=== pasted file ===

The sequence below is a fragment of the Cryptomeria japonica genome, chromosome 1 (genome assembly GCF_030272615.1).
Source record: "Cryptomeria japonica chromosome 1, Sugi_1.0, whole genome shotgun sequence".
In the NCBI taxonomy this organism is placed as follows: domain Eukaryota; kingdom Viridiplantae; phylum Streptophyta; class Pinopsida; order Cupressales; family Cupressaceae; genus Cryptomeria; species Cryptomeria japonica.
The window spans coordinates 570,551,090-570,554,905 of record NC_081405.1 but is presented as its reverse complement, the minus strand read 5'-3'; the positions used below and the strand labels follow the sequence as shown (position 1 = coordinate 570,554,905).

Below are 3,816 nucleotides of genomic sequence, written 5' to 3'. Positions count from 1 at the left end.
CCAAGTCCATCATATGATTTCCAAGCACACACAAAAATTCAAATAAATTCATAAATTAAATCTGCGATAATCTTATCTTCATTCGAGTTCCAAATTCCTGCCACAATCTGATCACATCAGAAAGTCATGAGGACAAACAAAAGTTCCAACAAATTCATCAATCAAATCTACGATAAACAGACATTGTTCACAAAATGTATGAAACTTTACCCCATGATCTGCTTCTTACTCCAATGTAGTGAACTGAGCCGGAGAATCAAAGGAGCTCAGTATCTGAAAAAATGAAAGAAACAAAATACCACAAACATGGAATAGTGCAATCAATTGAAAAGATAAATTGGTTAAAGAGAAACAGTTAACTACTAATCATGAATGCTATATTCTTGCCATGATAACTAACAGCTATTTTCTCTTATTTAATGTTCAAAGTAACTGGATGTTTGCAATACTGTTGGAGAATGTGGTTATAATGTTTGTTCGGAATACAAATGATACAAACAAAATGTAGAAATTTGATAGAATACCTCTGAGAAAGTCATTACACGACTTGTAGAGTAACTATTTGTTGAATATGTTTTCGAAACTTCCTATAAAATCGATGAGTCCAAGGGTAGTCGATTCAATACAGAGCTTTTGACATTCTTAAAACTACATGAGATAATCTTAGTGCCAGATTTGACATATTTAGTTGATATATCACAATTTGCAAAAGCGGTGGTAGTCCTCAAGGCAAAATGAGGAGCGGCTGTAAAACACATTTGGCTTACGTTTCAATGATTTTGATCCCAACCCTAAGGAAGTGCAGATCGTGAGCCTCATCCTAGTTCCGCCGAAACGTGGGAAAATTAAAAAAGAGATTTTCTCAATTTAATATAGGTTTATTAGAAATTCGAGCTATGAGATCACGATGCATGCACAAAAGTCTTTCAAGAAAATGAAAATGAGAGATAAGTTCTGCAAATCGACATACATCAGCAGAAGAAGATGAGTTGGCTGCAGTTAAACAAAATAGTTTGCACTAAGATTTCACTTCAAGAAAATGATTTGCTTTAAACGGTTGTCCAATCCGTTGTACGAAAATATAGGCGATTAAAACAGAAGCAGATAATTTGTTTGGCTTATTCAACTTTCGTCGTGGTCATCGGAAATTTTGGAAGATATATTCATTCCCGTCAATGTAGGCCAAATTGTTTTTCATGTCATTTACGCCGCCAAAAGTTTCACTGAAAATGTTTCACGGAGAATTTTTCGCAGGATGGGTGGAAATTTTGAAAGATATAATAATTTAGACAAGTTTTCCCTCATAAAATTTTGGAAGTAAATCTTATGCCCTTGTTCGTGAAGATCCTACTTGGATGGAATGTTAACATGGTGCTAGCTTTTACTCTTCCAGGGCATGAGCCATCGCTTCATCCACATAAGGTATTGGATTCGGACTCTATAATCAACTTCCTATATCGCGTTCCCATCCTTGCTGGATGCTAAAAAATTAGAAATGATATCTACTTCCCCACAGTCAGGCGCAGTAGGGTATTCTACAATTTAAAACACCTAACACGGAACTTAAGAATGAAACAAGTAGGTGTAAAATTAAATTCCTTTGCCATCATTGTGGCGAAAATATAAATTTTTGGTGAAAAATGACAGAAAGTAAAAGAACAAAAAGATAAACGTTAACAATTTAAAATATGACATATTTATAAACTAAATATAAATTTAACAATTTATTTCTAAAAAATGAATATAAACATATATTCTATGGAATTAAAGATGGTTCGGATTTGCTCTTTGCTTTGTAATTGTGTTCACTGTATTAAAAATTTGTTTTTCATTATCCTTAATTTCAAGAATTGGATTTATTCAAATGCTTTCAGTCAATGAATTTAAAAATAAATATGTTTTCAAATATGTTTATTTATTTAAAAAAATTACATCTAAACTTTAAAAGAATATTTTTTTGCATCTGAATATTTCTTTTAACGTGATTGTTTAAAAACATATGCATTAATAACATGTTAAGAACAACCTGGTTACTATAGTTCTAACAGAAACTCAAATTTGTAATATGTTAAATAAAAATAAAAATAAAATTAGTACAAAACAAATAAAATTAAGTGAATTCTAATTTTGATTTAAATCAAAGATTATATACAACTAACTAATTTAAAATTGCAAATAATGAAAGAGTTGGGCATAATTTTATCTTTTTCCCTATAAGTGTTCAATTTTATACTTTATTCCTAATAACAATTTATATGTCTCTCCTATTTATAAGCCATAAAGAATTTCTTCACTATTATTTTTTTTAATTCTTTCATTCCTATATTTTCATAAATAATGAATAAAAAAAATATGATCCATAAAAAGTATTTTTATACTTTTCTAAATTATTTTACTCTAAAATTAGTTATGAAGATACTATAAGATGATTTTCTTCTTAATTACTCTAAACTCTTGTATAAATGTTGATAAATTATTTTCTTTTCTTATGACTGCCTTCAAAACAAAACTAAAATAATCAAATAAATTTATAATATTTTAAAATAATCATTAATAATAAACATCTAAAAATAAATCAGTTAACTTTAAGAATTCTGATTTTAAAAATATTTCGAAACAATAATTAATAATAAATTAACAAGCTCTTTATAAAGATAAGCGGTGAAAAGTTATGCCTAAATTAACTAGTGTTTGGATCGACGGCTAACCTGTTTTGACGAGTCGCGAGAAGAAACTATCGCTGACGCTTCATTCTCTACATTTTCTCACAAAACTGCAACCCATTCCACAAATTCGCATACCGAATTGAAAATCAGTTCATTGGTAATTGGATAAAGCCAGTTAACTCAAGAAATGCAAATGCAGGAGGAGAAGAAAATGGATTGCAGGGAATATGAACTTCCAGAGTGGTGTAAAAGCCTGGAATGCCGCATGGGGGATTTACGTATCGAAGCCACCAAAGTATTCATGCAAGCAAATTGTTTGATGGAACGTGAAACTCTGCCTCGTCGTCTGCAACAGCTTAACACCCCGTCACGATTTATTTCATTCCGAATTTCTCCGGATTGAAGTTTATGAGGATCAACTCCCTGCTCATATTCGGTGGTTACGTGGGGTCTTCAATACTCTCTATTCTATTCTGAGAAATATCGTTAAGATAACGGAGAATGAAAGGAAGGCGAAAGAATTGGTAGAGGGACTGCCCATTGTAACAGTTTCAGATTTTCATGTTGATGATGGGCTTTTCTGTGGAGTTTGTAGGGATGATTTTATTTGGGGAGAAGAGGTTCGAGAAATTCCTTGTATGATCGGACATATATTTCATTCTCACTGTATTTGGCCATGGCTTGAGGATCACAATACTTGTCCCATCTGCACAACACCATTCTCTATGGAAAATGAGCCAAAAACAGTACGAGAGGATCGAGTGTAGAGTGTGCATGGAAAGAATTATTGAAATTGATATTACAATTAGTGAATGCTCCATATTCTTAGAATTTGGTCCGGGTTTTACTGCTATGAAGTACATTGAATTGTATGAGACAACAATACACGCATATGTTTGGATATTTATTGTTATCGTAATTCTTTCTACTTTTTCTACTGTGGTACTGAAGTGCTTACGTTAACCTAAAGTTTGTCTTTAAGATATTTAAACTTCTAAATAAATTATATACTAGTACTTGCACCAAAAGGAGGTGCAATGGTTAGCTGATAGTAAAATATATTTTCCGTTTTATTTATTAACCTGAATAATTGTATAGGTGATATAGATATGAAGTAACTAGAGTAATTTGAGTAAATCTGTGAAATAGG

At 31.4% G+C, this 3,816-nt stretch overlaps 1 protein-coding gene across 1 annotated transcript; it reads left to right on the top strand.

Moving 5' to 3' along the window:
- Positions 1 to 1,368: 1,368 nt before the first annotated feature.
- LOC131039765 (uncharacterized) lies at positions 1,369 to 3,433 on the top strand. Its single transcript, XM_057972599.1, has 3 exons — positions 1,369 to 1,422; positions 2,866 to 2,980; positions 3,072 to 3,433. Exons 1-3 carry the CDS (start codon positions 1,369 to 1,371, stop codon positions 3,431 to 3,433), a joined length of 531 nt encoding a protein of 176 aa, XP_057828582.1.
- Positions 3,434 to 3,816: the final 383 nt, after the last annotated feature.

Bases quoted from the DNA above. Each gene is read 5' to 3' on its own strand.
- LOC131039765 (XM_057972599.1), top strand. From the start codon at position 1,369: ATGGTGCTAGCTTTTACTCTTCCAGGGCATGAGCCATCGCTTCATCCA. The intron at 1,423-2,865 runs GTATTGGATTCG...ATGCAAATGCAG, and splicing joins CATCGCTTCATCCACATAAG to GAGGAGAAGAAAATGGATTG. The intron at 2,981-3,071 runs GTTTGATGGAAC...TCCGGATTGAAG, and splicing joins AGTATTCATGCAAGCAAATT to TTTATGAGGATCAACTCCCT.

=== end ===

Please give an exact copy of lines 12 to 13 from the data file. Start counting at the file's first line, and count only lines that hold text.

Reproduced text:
Bases quoted from the DNA above. Each gene is read 5' to 3' on its own strand.
- LOC131039765 (XM_057972599.1), top strand. From the start codon at position 1,369: ATGGTGCTAGCTTTTACTCTTCCAGGGCATGAGCCATCGCTTCATCCA. The intron at 1,423-2,865 runs GTATTGGATTCG...ATGCAAATGCAG, and splicing joins CATCGCTTCATCCACATAAG to GAGGAGAAGAAAATGGATTG. The intron at 2,981-3,071 runs GTTTGATGGAAC...TCCGGATTGAAG, and splicing joins AGTATTCATGCAAGCAAATT to TTTATGAGGATCAACTCCCT.